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Beyond mentoring; peer coaching by and for teachers. Can it live up to its promise?

Rachel Lofthouse

Creating opportunities for individual teachers to work together for professional development is a common ambition in schools in England. Mentoring forms a critical learning resource for both pre-service teachers and those newly qualified (NQTs), offering instruction, support and critical friendship, and typically engaging the mentor in making judgements about the new teachers’ practice. Past the NQT phase mentoring is rarely formalised, and a common concern for early career teachers is that they find themselves exposed to the performance management regime of lesson observation, judgement and target setting with fewer sources of personalised support on offer. For some teachers their next experience of such support comes as they proceed through leadership programmes when they are assigned coaches. In between the NQT and aspiring leader stages a gap can open up, which is typically occupied by membership of school professional learning networks, voluntary attendance at TeachMeets, school-based CPD, subject-based training and engagement in moderation activities. For some teachers there is a growing use of social media for ideas, feedback and a chance to share practice.

Peer coaching takes many forms, but a typical rationale is to fill this gap and to enable teachers to share good practice, work on issues they are interested in and to maintain a focus on improving teaching and learning. Coaching is usually distinguished from mentoring in that it can be accessed in between distinct career transition stages and is less likely to be based on forming judgements and linked to performance management, but instead be orientated towards professional development through learning conversations. Some coaching models deliberately locate teachers in pairs and triads across traditional working boundaries (such as subject departments or key stages) while others use coaching as a mechanism to strengthen working practices within these contexts. Sometimes coaching becomes a whole school endeavour involving all teachers, in other schools a team of coaches is established and either as volunteers or through persuasion they work with a cohort of coachees. Coaching frequently includes lesson observations, sometimes extending to the use of video to stimulate discussion. Coaching is often designed to be cyclical, sustaining sequences of plan, do and review; may be collaborative in that participants work together to plan for learning, and is sometimes reciprocal. Importantly most teachers report that they enjoy being coached. What could go wrong when this sounds so flexible, potentially productive and inclusive?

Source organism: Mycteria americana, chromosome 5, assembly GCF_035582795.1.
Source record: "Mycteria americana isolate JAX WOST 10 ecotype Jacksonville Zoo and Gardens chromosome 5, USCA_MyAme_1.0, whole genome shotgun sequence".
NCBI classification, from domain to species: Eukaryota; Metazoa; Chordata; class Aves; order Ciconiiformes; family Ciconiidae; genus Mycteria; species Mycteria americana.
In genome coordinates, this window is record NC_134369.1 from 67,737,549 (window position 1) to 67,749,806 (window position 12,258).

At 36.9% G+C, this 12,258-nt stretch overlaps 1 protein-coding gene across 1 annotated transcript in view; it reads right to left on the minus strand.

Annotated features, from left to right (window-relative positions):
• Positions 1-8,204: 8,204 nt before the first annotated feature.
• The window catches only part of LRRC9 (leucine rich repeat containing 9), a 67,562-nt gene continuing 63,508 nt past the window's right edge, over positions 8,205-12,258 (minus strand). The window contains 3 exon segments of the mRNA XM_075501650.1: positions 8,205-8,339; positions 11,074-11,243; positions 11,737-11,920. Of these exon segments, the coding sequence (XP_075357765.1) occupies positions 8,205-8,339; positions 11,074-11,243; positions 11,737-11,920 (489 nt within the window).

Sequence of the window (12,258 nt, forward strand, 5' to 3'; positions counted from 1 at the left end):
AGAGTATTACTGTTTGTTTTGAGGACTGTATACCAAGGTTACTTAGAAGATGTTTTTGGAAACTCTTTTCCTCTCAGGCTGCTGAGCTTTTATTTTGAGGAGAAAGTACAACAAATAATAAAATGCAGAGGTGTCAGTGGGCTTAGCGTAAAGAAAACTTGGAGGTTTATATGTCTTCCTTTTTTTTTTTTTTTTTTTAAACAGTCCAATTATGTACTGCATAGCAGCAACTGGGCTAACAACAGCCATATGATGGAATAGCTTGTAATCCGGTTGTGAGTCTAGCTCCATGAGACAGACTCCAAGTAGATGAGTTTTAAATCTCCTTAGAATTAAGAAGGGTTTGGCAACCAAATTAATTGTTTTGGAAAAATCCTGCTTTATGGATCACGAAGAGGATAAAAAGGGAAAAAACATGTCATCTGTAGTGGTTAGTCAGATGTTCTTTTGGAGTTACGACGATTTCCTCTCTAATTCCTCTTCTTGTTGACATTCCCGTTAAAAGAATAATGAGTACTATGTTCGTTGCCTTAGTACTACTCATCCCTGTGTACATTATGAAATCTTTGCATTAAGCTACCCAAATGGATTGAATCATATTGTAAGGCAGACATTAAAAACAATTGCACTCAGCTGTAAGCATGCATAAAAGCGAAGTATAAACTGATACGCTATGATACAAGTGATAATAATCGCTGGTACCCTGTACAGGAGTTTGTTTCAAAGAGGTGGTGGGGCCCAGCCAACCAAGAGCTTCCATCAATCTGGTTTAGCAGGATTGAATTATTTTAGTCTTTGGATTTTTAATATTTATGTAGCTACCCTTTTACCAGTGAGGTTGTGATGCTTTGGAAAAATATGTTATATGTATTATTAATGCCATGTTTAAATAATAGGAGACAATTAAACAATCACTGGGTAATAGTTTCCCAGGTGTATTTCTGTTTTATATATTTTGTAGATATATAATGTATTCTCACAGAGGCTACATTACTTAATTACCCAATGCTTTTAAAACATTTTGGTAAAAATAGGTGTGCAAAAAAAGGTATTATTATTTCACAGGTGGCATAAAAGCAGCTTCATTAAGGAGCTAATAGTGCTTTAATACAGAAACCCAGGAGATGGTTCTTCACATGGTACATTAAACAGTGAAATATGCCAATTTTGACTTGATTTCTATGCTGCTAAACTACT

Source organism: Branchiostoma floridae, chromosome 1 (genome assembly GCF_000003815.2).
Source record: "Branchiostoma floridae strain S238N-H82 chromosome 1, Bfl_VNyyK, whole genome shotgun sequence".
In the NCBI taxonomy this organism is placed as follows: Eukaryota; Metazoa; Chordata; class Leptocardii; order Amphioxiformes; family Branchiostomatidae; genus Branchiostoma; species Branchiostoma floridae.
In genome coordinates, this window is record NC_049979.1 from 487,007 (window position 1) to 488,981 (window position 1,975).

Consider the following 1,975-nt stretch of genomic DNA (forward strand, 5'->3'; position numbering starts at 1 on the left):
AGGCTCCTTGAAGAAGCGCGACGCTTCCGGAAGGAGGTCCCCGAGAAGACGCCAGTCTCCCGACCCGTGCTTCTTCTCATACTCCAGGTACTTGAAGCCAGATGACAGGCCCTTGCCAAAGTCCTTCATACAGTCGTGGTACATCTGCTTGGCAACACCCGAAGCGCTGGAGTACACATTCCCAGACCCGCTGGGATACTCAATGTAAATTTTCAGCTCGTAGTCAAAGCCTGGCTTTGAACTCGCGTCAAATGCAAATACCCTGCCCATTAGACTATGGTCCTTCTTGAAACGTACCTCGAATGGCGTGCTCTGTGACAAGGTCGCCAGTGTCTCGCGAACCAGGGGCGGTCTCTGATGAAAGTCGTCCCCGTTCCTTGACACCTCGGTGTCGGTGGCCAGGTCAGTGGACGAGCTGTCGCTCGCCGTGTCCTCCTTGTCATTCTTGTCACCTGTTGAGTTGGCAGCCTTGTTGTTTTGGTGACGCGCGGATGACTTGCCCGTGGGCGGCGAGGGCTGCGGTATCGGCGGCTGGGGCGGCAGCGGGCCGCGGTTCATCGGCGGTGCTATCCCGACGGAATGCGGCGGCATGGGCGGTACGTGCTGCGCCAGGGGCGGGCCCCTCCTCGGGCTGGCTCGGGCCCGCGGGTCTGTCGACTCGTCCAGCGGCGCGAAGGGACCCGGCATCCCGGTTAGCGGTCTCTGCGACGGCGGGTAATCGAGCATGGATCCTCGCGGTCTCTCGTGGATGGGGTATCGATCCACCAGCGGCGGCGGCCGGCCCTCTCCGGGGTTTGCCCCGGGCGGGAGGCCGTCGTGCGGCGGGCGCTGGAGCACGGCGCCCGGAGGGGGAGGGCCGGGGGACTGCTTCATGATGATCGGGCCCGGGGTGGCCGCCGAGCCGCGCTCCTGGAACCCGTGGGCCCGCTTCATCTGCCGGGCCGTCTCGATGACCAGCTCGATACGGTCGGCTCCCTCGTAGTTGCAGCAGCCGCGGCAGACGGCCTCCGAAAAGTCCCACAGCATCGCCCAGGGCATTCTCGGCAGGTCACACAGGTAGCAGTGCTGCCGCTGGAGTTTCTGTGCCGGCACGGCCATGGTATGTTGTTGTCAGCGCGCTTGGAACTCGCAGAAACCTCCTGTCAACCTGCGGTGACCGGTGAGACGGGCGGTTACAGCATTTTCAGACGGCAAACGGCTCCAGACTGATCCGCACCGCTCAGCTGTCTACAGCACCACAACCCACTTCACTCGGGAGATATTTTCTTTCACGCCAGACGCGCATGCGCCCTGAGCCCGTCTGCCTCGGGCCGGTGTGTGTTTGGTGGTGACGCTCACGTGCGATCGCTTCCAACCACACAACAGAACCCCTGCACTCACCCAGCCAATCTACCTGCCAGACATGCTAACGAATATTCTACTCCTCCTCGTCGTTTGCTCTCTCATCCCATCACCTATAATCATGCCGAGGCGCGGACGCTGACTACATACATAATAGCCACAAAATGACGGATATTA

mentoring conversations are sometimes didactic or instructional, driven by target setting and checking

Having researched coaching over a decade it is clear that issues which support and disrupt it affect its perceived and actual success, and the cautionary tales are useful in diagnosing the potential pitfalls. The first of these might be related to the experience that all teachers have of mentoring. Hobson and Malderez, Wilson , Lofthouse and Thomas all found that mentoring can be distorted away from the personal learning needs of the new teacher. The outcome can be that mentoring conversations are sometimes didactic or instructional, driven by target setting and checking, and do not always engage the mentee in proactive participation in professional dialogue. Teachers’ experiences of performance management observation and feedback can be similar. These experiences can be formative creating conversational and behavioural habits that sustain in coaching. Other teachers report that even when coaching starts as a confidential and personalised learning opportunity it gets swept up by the performance management system of the school or ascribed a role linked to the school’s (rather than their own) CPD priorities. Schools are busy places and coaching uses up the most precious resource, that of teachers’ time. Managing this and the expectations that are generated is problematic. Associated with this is the degree to which decisions and actions in schools are expected to generate outcomes to which teachers and school leaders can be held to account. The drive for ‘improvement’ is incessant and as yet there is limited evidence of the direct link between teacher coaching and pupil attainment. We have started to understand these tensions through a CHAT analysis recognising that coaching too frequently fades in the perfomative culture of schools.

So, where does this leave us? Schools will continue to set up coaching, using its promise as a motive. Research gaps include establishing what can be known about the link between coaching and the desired outcomes for learners. As importantly perhaps, at this time of anxiety about teachers’ wellbeing and resilience, there are real reasons to establish whether coaching can address issues beyond teachers’ and pupils’ performance. Watch this space.